Listed at 6-foot and 155 lbs., Bazardo could very well make his major-league debut out of the Red Sox bullpen at some point next season. He certainly will be one of the more fascinating hurlers to monitor during spring training once camp breaks in February.

With Friday’s round of transactions complete, the Red Sox’ 40-man roster is now at full capacity at 40 players. That does not mean that chief baseball officer Chaim Bloom and Co. will continue to make moves, though, as this could make for an eventful winter depending on how the free agent and trade market plays out.

Long story short, Bloom and the Red Sox are not close to done in terms of 2021 roster construction. There will be plenty more to come.

What Red Sox Do at Catcher This Offseason Should Be Fascinating

Using FanGraphs’ WAR metric, the Red Sox had one of the best catching groups in the American League in 2020 (1.7 fWAR), trailing only the White Sox (3.0 fWAR) and Royals (2.7 fWAR) for the league lead in that category.

The two backstops who saw just about all the playing time behind the plate for Boston this past season — Christian Vazquez and Kevin Plawecki — both put together solid campaigns in their own right.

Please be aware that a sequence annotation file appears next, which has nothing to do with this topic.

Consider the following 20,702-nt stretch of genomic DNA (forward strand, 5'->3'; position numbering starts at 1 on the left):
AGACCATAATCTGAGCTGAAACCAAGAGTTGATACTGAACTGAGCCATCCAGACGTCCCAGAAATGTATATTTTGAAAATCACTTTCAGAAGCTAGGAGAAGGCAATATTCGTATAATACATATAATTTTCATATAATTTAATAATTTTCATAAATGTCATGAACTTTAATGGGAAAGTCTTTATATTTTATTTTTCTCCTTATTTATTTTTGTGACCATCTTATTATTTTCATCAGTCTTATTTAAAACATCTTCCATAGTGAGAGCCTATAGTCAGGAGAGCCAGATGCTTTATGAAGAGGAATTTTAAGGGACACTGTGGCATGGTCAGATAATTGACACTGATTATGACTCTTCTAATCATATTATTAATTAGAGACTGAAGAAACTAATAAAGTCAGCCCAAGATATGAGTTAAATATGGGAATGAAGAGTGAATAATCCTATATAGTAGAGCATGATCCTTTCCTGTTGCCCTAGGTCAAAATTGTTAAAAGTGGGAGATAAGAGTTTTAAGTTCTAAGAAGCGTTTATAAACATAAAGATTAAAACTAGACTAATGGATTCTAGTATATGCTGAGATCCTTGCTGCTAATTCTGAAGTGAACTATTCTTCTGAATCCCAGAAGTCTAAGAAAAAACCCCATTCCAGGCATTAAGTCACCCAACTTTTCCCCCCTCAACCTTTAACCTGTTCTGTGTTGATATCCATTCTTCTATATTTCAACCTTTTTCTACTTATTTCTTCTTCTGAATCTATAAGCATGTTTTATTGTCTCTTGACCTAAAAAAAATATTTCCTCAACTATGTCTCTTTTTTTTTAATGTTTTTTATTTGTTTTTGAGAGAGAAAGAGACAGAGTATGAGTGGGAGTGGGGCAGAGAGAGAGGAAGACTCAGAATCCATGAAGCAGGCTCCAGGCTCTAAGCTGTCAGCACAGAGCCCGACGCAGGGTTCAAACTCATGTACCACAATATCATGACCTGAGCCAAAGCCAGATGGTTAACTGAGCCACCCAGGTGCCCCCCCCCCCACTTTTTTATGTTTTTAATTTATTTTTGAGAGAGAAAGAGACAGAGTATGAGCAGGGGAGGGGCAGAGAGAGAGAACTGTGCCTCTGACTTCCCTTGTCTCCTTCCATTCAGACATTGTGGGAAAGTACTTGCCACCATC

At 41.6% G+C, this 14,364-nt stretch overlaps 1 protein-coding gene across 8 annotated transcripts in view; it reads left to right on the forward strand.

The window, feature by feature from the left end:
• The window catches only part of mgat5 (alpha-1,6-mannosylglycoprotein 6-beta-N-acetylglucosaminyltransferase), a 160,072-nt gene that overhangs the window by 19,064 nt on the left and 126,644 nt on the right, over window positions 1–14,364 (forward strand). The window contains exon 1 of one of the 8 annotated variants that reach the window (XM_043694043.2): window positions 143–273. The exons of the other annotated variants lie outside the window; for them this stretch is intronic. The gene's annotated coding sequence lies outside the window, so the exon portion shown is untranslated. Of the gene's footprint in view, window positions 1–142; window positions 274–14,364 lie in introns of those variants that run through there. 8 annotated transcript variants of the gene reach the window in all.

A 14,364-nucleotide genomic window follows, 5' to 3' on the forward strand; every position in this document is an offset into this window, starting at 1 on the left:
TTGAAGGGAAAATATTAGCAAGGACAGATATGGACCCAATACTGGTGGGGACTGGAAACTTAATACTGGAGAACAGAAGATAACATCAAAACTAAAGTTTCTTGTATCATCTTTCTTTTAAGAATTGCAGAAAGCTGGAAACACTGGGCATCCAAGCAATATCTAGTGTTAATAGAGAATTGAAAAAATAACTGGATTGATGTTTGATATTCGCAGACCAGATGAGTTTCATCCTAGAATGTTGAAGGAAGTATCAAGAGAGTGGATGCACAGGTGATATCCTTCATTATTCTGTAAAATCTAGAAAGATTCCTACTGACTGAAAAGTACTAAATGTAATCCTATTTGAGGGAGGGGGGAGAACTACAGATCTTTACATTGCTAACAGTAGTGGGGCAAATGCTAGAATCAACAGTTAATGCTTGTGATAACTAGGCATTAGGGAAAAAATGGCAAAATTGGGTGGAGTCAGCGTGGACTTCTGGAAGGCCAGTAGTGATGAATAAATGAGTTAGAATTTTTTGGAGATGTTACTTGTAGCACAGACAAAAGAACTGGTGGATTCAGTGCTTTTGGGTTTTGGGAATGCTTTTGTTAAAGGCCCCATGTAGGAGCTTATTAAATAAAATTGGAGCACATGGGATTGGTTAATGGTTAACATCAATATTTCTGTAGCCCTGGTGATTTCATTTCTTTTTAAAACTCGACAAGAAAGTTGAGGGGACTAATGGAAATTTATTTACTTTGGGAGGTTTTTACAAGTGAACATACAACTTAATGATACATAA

Vazquez, 30, clubbed seven home runs in 47 games in addition to posting a wRC+ of 115 and leading all major-league catchers in FanGraphs’ Defense metric (8.3).

Plawecki, meanwhile, emerged as quite the serviceable backup with his new club as the 29-year-old slashed .341/.393/.463 with one homer and 17 RBI over 24 games and 89 plate appearances.

Excluding Jonathan Lucroy, who was released in September, the only other true catcher to see playing time for the Sox in 2020 was Deivy Grullon.

The 24-year-old out of the Dominican Republic was claimed off waivers by Boston from the Phillies on September 3 and only managed to appear in one game as the Red Sox’ 29th man in a doubleheader against Philadelphia on September 8.

Grullon went 1-for-3 with a walk and run driven in during the nightcap of that twin bill against his former team before he was optioned back down to the alternate training site in Pawtucket. SoxProspects currently lists Grullon as the Red Sox’ 30th-ranked prospect.